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Arizona Housing Market Declines

Builders unable to keep up with demand in the face of government interference

By The Center Square, May 1, 2024 1:30 pm

(The Center Square) – A new report is sounding the alarm on Arizona’s housing market.

The report from the Common Sense Institute, a conservative-leaning think tank, says that Arizona is losing the competitiveness that it once had. In addition, the report says that there is a “housing deficit of over 129,000 units” and found that the cost of a home in the Phoenix metropolitan area has gone up by 60% since 2020.

“Arizona’s housing market is standing on a cliff,” Glenn Farley, director of policy and research at the Common Sense Institute, said in a news release on the report. “Without acknowledging our supply issues and making needed policy changes, we risk worsening housing affordability and losing our competitive edge in attracting a skilled workforce.”

On the Housing Competitiveness Index that the institute does nationwide, Arizona went from 84 in 2011 and is now at 61, which has been a decline over the years. According to the report, the index measures “hours to pay the mortgage,” “hours to pay rent,” “housing shortage/surplus,” and “[percentage of] permits of housing deficit/surplus.”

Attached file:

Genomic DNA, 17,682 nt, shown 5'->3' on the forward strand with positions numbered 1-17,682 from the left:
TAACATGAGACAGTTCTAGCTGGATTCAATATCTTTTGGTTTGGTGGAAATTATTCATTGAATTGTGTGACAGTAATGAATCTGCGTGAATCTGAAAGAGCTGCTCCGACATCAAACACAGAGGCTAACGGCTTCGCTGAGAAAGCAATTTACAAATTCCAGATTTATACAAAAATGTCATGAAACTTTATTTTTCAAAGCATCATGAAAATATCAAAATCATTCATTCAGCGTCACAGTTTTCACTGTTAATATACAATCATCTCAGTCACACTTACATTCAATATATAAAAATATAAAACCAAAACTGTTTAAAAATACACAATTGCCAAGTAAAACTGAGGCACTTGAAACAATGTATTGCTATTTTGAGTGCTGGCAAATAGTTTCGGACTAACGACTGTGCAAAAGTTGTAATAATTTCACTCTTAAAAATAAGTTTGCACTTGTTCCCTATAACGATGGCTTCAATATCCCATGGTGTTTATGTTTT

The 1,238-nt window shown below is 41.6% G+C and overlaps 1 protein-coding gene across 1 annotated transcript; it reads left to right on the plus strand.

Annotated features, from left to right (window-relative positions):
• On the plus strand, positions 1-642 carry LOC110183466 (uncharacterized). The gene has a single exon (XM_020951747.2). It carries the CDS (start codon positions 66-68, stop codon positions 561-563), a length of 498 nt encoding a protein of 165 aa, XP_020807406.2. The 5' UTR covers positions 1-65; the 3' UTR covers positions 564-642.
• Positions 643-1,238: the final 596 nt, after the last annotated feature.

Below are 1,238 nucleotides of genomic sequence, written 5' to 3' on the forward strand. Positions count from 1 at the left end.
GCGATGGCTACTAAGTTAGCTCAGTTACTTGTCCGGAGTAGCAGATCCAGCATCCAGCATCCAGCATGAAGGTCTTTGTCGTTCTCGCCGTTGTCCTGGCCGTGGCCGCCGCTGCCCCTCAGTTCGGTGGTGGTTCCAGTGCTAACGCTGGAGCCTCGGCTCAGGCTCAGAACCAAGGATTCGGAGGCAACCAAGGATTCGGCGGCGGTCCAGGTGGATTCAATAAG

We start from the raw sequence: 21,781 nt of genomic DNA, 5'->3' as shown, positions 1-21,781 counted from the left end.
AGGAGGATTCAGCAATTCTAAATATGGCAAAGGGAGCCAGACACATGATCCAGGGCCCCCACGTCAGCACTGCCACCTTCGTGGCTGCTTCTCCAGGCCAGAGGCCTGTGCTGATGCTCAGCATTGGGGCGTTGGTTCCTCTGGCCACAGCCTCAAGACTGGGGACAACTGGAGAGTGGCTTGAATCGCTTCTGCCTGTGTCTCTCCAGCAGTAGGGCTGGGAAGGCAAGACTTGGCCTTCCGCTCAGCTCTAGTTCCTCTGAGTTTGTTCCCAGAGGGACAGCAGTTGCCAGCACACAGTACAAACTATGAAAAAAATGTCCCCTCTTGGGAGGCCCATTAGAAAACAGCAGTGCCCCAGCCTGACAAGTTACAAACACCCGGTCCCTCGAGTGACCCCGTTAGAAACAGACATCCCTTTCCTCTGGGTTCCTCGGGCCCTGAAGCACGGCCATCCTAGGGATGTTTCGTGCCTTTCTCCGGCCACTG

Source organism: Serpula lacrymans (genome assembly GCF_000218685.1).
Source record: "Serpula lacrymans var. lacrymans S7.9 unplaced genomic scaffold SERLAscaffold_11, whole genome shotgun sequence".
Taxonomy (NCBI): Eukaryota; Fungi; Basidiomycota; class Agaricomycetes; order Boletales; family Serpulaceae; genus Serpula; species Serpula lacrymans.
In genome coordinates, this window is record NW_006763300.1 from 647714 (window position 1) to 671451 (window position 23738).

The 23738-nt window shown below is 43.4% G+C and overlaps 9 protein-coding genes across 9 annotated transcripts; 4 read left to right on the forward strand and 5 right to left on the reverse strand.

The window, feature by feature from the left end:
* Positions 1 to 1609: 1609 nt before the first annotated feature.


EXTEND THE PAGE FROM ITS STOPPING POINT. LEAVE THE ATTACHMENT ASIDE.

When it comes to what can be done to make housing improvements in Arizona, the think tank suggests that cutting back on certain housing regulations – such as with zoning and permits – could help.

In addition, they said that increasing the supply of homes under $300,000 could help the situation, as well as having more public-private collaboration on the issue.

Specifically, the report notes that even though there could be an “excess supply of homes” that range from $300,000 to $1,000,000 when looking at mortgage capacity for a household, “There are more households with the capacity to purchase homes under $300,000 than the available supply, indicating that more homes in the price range need to be built.”

Housing has been a hot-button issue at the state capitol this legislative session, as Gov. Katie Hobbs has both signed and vetoed housing-related bills.

Most notably, she vetoed the “Arizona Starter Homes Act,” which received some bipartisan support in the legislature, but critics argued it would give the state too much power over municipalities and other local bodies. Proponents of the bill said it would have cut back on regulations in an effort to increase supply and make housing more affordable.

Meanwhile, Hobbs signed a bill that would allow for buildings originally meant for businesses to be used for residential in some cases, the Arizona Capitol Times reported earlier this month.

Axios reported on Tuesday that the governor is also reportedly working with lawmakers and housing stakeholders to try and navigate the issue following her aforementioned veto.

Story by Cameron Arcand

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